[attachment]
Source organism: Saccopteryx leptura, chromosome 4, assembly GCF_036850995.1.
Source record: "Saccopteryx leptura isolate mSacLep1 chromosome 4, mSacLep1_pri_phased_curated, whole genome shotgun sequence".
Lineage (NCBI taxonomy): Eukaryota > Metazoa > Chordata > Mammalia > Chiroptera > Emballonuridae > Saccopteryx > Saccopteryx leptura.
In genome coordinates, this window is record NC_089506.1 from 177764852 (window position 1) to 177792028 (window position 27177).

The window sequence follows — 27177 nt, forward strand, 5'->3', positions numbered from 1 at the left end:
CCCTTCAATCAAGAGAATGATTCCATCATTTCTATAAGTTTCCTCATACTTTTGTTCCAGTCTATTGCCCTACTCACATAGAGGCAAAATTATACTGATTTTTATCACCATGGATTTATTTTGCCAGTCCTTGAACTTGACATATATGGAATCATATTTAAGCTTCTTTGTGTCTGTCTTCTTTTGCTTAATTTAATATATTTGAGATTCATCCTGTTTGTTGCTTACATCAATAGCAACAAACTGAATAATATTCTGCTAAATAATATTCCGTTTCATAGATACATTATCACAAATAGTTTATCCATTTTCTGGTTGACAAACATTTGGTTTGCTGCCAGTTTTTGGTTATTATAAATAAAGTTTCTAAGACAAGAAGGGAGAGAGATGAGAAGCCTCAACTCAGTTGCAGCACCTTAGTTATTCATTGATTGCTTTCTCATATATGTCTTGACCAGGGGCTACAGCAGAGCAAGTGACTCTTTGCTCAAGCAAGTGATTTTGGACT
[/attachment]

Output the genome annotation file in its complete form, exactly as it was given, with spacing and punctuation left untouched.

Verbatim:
Source organism: Saccopteryx leptura, chromosome 4, assembly GCF_036850995.1.
Source record: "Saccopteryx leptura isolate mSacLep1 chromosome 4, mSacLep1_pri_phased_curated, whole genome shotgun sequence".
Lineage (NCBI taxonomy): Eukaryota > Metazoa > Chordata > Mammalia > Chiroptera > Emballonuridae > Saccopteryx > Saccopteryx leptura.
In genome coordinates, this window is record NC_089506.1 from 177764852 (window position 1) to 177792028 (window position 27177).

The window sequence follows — 27177 nt, forward strand, 5'->3', positions numbered from 1 at the left end:
CCCTTCAATCAAGAGAATGATTCCATCATTTCTATAAGTTTCCTCATACTTTTGTTCCAGTCTATTGCCCTACTCACATAGAGGCAAAATTATACTGATTTTTATCACCATGGATTTATTTTGCCAGTCCTTGAACTTGACATATATGGAATCATATTTAAGCTTCTTTGTGTCTGTCTTCTTTTGCTTAATTTAATATATTTGAGATTCATCCTGTTTGTTGCTTACATCAATAGCAACAAACTGAATAATATTCTGCTAAATAATATTCCGTTTCATAGATACATTATCACAAATAGTTTATCCATTTTCTGGTTGACAAACATTTGGTTTGCTGCCAGTTTTTGGTTATTATAAATAAAGTTTCTAAGACAAGAAGGGAGAGAGATGAGAAGCCTCAACTCAGTTGCAGCACCTTAGTTATTCATTGATTGCTTTCTCATATATGTCTTGACCAGGGGCTACAGCAGAGCAAGTGACTCTTTGCTCAAGCAAGTGATTTTGGACT